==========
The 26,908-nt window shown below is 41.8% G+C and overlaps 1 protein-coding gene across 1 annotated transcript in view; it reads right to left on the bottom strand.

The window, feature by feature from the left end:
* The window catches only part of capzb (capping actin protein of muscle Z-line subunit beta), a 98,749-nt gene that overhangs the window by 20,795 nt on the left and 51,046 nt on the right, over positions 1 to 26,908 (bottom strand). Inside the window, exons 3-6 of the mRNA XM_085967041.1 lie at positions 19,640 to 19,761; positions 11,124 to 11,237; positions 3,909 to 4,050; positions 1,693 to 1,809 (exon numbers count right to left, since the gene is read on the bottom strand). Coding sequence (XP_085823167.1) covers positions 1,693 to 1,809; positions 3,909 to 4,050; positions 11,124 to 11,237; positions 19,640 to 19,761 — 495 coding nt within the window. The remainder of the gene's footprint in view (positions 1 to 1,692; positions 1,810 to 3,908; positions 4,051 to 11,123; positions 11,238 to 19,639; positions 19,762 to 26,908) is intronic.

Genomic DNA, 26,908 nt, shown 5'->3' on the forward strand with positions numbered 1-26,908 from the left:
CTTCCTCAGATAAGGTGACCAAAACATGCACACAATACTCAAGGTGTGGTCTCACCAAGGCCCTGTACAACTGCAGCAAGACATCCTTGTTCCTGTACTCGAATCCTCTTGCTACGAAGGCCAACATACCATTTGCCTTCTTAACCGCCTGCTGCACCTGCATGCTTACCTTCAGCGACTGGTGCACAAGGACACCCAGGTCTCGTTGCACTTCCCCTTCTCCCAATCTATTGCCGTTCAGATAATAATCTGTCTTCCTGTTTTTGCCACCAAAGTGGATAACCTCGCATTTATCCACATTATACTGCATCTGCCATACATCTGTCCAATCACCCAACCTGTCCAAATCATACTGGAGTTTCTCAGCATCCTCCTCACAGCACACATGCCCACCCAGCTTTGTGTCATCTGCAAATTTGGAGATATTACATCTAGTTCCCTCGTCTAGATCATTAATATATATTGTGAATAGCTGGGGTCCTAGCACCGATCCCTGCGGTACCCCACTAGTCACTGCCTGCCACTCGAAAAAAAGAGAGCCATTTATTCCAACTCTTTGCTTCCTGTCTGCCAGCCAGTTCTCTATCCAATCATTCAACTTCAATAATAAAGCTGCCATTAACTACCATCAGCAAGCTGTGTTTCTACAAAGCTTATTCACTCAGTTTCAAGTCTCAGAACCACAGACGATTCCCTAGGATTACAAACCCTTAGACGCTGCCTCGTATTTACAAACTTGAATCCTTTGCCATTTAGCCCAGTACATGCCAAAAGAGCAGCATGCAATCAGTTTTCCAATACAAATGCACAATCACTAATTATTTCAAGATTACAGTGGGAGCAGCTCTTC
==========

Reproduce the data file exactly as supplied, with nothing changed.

The 26,908-nt window shown below is 41.8% G+C and overlaps 1 protein-coding gene across 1 annotated transcript in view; it reads right to left on the bottom strand.

The window, feature by feature from the left end:
* The window catches only part of capzb (capping actin protein of muscle Z-line subunit beta), a 98,749-nt gene that overhangs the window by 20,795 nt on the left and 51,046 nt on the right, over positions 1 to 26,908 (bottom strand). Inside the window, exons 3-6 of the mRNA XM_085967041.1 lie at positions 19,640 to 19,761; positions 11,124 to 11,237; positions 3,909 to 4,050; positions 1,693 to 1,809 (exon numbers count right to left, since the gene is read on the bottom strand). Coding sequence (XP_085823167.1) covers positions 1,693 to 1,809; positions 3,909 to 4,050; positions 11,124 to 11,237; positions 19,640 to 19,761 — 495 coding nt within the window. The remainder of the gene's footprint in view (positions 1 to 1,692; positions 1,810 to 3,908; positions 4,051 to 11,123; positions 11,238 to 19,639; positions 19,762 to 26,908) is intronic.

Genomic DNA, 26,908 nt, shown 5'->3' on the forward strand with positions numbered 1-26,908 from the left:
CTTCCTCAGATAAGGTGACCAAAACATGCACACAATACTCAAGGTGTGGTCTCACCAAGGCCCTGTACAACTGCAGCAAGACATCCTTGTTCCTGTACTCGAATCCTCTTGCTACGAAGGCCAACATACCATTTGCCTTCTTAACCGCCTGCTGCACCTGCATGCTTACCTTCAGCGACTGGTGCACAAGGACACCCAGGTCTCGTTGCACTTCCCCTTCTCCCAATCTATTGCCGTTCAGATAATAATCTGTCTTCCTGTTTTTGCCACCAAAGTGGATAACCTCGCATTTATCCACATTATACTGCATCTGCCATACATCTGTCCAATCACCCAACCTGTCCAAATCATACTGGAGTTTCTCAGCATCCTCCTCACAGCACACATGCCCACCCAGCTTTGTGTCATCTGCAAATTTGGAGATATTACATCTAGTTCCCTCGTCTAGATCATTAATATATATTGTGAATAGCTGGGGTCCTAGCACCGATCCCTGCGGTACCCCACTAGTCACTGCCTGCCACTCGAAAAAAAGAGAGCCATTTATTCCAACTCTTTGCTTCCTGTCTGCCAGCCAGTTCTCTATCCAATCATTCAACTTCAATAATAAAGCTGCCATTAACTACCATCAGCAAGCTGTGTTTCTACAAAGCTTATTCACTCAGTTTCAAGTCTCAGAACCACAGACGATTCCCTAGGATTACAAACCCTTAGACGCTGCCTCGTATTTACAAACTTGAATCCTTTGCCATTTAGCCCAGTACATGCCAAAAGAGCAGCATGCAATCAGTTTTCCAATACAAATGCACAATCACTAATTATTTCAAGATTACAGTGGGAGCAGCTCTTC